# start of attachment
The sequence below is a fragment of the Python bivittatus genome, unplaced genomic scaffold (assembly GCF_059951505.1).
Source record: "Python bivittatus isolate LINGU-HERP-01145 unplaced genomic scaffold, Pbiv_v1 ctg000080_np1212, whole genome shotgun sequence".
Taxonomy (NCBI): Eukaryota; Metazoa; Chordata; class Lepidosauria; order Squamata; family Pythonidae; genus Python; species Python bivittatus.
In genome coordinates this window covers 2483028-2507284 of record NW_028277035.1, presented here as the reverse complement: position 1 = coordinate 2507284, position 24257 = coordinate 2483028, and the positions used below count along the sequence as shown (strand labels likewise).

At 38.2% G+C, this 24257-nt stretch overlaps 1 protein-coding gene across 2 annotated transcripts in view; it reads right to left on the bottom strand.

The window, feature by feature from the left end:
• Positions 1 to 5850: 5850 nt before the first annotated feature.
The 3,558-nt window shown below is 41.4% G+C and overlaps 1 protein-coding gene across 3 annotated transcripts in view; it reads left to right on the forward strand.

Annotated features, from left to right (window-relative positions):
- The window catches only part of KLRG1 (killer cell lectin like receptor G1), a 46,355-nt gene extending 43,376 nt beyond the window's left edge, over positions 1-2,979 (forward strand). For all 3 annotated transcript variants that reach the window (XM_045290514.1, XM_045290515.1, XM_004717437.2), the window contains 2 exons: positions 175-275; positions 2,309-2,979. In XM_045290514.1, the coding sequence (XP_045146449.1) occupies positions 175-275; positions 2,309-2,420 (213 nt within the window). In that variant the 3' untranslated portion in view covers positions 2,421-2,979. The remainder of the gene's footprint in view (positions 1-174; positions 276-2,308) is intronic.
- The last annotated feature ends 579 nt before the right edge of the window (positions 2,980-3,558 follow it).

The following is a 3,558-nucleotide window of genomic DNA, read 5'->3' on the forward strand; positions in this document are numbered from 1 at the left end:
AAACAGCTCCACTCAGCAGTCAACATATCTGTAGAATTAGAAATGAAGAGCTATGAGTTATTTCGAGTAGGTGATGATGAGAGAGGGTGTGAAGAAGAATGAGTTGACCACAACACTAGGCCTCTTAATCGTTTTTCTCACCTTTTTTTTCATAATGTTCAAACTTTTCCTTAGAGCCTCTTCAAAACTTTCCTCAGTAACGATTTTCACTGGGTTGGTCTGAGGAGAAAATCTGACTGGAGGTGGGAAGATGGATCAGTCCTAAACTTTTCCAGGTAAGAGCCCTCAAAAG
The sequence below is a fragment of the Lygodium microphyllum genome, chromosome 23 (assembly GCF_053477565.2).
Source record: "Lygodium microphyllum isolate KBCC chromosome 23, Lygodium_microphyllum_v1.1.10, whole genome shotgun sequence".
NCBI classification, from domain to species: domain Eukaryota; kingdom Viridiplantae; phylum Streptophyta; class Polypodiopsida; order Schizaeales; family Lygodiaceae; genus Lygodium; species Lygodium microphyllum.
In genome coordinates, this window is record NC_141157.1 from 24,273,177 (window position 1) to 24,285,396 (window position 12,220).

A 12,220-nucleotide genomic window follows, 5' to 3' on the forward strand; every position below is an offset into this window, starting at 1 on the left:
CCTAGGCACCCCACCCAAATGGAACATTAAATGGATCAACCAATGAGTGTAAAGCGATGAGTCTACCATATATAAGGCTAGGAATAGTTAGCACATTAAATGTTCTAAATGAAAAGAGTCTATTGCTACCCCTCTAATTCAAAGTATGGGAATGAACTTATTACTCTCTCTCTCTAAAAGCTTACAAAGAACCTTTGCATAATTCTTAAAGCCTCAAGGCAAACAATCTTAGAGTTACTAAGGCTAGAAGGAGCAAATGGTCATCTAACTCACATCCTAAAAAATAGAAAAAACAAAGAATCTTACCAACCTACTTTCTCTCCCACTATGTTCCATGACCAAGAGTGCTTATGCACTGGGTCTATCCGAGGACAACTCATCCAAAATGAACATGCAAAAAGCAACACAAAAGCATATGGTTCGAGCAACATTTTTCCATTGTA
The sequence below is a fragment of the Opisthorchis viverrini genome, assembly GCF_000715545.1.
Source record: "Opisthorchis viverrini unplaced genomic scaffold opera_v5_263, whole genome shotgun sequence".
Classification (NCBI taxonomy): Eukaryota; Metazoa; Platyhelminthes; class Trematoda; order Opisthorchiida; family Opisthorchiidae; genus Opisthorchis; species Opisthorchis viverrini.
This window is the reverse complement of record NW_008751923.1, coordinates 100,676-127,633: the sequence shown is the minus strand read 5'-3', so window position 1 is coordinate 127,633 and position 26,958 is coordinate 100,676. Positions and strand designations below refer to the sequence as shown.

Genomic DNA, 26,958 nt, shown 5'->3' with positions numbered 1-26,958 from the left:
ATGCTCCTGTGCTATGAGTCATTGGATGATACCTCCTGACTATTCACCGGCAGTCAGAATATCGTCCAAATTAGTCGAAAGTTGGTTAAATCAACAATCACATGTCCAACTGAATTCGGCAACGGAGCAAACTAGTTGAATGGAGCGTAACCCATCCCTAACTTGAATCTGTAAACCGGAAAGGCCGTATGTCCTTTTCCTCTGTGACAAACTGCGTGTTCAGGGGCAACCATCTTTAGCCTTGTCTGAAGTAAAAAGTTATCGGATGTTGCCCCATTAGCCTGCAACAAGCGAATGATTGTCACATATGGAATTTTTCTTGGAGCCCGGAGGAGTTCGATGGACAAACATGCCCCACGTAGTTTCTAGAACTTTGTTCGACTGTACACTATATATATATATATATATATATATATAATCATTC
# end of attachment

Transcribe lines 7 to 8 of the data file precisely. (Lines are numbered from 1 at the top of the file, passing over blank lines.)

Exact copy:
• Positions 1 to 5850: 5850 nt before the first annotated feature.
The 3,558-nt window shown below is 41.4% G+C and overlaps 1 protein-coding gene across 3 annotated transcripts in view; it reads left to right on the forward strand.